John Donovan, head of AT&T's global network, recently described the company's next steps in its ambitious plans to achieve 75% virtualization and software control on its worldwide network, driven by a staggering 100,000% wireless growth between 2007 and 2014.
"While some competitors are still figuring out their SDN strategy, I want to talk about the next two phases of our SDN deployment," the AT&T Inc. (NYSE: T) senior executive vice president, technology and operations, said at a keynote at last month's Open Networking Summit.
The first phase is virtualizing AT&T's network functions, including the mobile packet core, session border controllers, load balancers, routers and firewalls. AT&T is taking these steps first to prove "that our vision and path are the right one," Donovan said.
The second phase is disaggregation, Donovan said. "With this phase, we disentangle all the components in the system," strip them down to core components and rearchitect them for the cloud. "Abstracting is like pixie dust. It lifts everything. You don't even know what you can do until you can get it up."
The first target is AT&T's gigabit GPON OLT equipment in central offices for residential and business customers. These components are part of AT&T's GigaPower service. (See AT&T Testing Virtualized GPON, AT&T Testing Virtualized GPON, and AT&T: Building Gigabit Connections Is Just the First Step.)
Open source commitment The equipment used for GigaPower is complex and expensive, which puts constraints on deployment, Donovan said. "This is exactly the area where SDN components can really shine." Virtualizing the system increases flexibility, reduces hardware consumption and enables faster scaling to put more functions in a box.
AT&T expects prototypes shortly, with trials and deployments scheduled for next year, Donovan said.
The carrier is creating open specifications for the equipment so that any ODM can build it, Donovan said.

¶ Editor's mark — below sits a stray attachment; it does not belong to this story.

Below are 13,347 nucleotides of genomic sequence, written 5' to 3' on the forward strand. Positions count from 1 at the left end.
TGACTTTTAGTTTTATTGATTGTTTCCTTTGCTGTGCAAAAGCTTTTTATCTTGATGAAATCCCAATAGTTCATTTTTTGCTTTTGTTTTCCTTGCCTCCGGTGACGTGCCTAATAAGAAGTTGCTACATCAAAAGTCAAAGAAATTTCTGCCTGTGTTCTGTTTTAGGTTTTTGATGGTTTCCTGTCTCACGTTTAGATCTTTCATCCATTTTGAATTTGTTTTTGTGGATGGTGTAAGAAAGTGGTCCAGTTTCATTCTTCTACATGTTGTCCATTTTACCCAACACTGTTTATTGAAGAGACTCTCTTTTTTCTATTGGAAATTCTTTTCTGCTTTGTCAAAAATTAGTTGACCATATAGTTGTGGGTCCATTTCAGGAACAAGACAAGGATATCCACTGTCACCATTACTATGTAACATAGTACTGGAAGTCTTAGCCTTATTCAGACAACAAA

Indeed, all of AT&T's network development is based on APIs, Donovan said. The company has 4,600 APIs, although many aren't for public consumption.
AT&T has a strong commitment to open source. "One tenet of open source is that you don't just take code. You contribute it as well," Donovan said. (See AT&T Makes Case for Open Source Sharing.)
Use secret sauce sparingly While at the ONS conference, AT&T participated in a proof-of-concept for Central Office Re-architected as Data Center (CORD), along with chip vendors PMC-Sierra Inc. and Sckipio Technologies and the ONOS project, which is led byON.Lab. The PoC encompasses central office equipment (GPON and G.fast) and customer premises equipment (CPE). (See AT&T to Show Off Next-Gen Central Office.)
AT&T has developed a software tool to configure equipment using YANG, and has released the tool into open source through the OpenDaylight Project, Donovan says.
The company also contributed to the OPNFV Arno build, an open source NFV platform. (See OPNFV Formally Issues First Release, Arno.)
Making the transition to open source requires strategic thinking, Donovan said. Some code should remain proprietary -- but not a lot. "You have to define internally what is going to be open source and what will be your secret sauce," he said. "That sauce should be Tabasco size, not in gallon jars." (Editor's Note: I buy Tapatio Hot Sauce by the quart. But I get that Donovan is talking about normal people here.)
Technology that's heavily resource-intensive, takes a long time to develop and doesn't produce a lot of code is a candidate for development as a proprietary solution in a standards-based process. Other areas are better for open source. "This is an art, not a science. Everyone has a secret sauce," Donovan said.
Currently, 5% of AT&T's code is open source, with a target "north of 50%," Donovan said.
Open source is a different business model from how AT&T is used to working, and "fundamentally changes the relationship we have with suppliers," Donovan said. AT&T collaborates with suppliers and other outside organizations now far more than it has previously.
AT&T has already introduced SDN-based products, including Network On Demand, which went from idea to trials in six months, Donovan said. Network On Demand allows customers to increase or decrease network bandwidth as needed in real time. "That means they can use just what they need when they need it," Donovan said. Trialed initially in Austin, Network On Demand is available today in more than 100 markets "and it's getting rave reviews." (See SDN Powers AT&T's Rapid On-Demand Expansion.)
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